Citrix has observed exploits of CVE-2023-3519 on unmitigated appliances and strongly advises its customers to switch to an updated version that fixes the issue. The updated versions include Netscaler ADC and Netscaler Gateway 13.1.4913 and later releases, 13.0.9113 and later releases of 13.0, 13.1FIPS 13.1.37159 and later releases of 13.1FIPS, 12.1FIPS 12.1.55297 and later releases of 12.1FIPS, and 12.1NDCPP 12.1.55297 and later releases of 12.1NDCPP.
In addition to CVE-2023-3519, the updates also include fixes for two other high-severity vulnerabilities, CVE-2023-3466 and CVE-2023-3467. CVE-2023-3466 is a reflected cross-site scripting (XSS) issue, while CVE-2023-3467 allows an attacker to elevate privileges to those of a root administrator (nsroot). Both vulnerabilities require specific conditions to be exploited.
Citrix strongly urges affected customers to install the relevant updated versions as soon as possible.
- A new ransomware-as-a-service (RaaS) called SophosEncrypt has been discovered, impersonating the cybersecurity firm Sophos.
- The ransomware uses the 'Sophos' name in its ransom note and the '.sophos' extension for encrypted files.
- The ransomware executable is written in Rust and uses AES256-CBC encryption with PKCS#7 padding.
- The ransomware connects to a command-and-control server address and has been associated with both Cobalt Strike command-and-control and automated attacks that attempt to infect internet-facing computers with cryptomining software.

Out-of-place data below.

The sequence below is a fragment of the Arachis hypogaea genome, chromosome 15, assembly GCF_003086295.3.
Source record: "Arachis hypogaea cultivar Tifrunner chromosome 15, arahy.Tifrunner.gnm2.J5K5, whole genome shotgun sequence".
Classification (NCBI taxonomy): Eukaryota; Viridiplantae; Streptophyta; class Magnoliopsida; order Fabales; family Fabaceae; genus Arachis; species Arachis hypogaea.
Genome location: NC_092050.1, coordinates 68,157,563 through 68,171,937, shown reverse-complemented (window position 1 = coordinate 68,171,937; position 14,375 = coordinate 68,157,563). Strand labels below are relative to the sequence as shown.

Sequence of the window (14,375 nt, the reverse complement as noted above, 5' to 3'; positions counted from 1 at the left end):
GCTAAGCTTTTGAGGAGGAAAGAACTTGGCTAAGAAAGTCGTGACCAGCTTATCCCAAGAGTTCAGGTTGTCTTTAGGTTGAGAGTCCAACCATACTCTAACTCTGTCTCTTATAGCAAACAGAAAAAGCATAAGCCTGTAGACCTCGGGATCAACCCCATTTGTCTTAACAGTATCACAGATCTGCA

SophosEncrypt, a newly discovered ransomware-as-a-service (RaaS), is impersonating the well-known cybersecurity provider Sophos. The ransomware uses the 'Sophos' name in its ransom note and the '.sophos' extension for encrypted files. The executable is written in Rust and uses AES256-CBC encryption with PKCS#7 padding.
When executed, the ransomware prompts the affiliate to enter a token associated with the victim that is likely first retrieved from the ransomware management panel. It then connects to a command-and-control server to verify the token's validity. The ransomware also prompts the affiliate for additional information to be used when encrypting the device, including a contact email, jabber address, and a 32-character password.
SophosEncrypt has the capability to change the Windows desktop wallpaper, displaying the 'Sophos' brand that it is impersonating. It also contains numerous references to a Tor site, which appears to be the affiliate panel for the ransomware-as-a-service operation.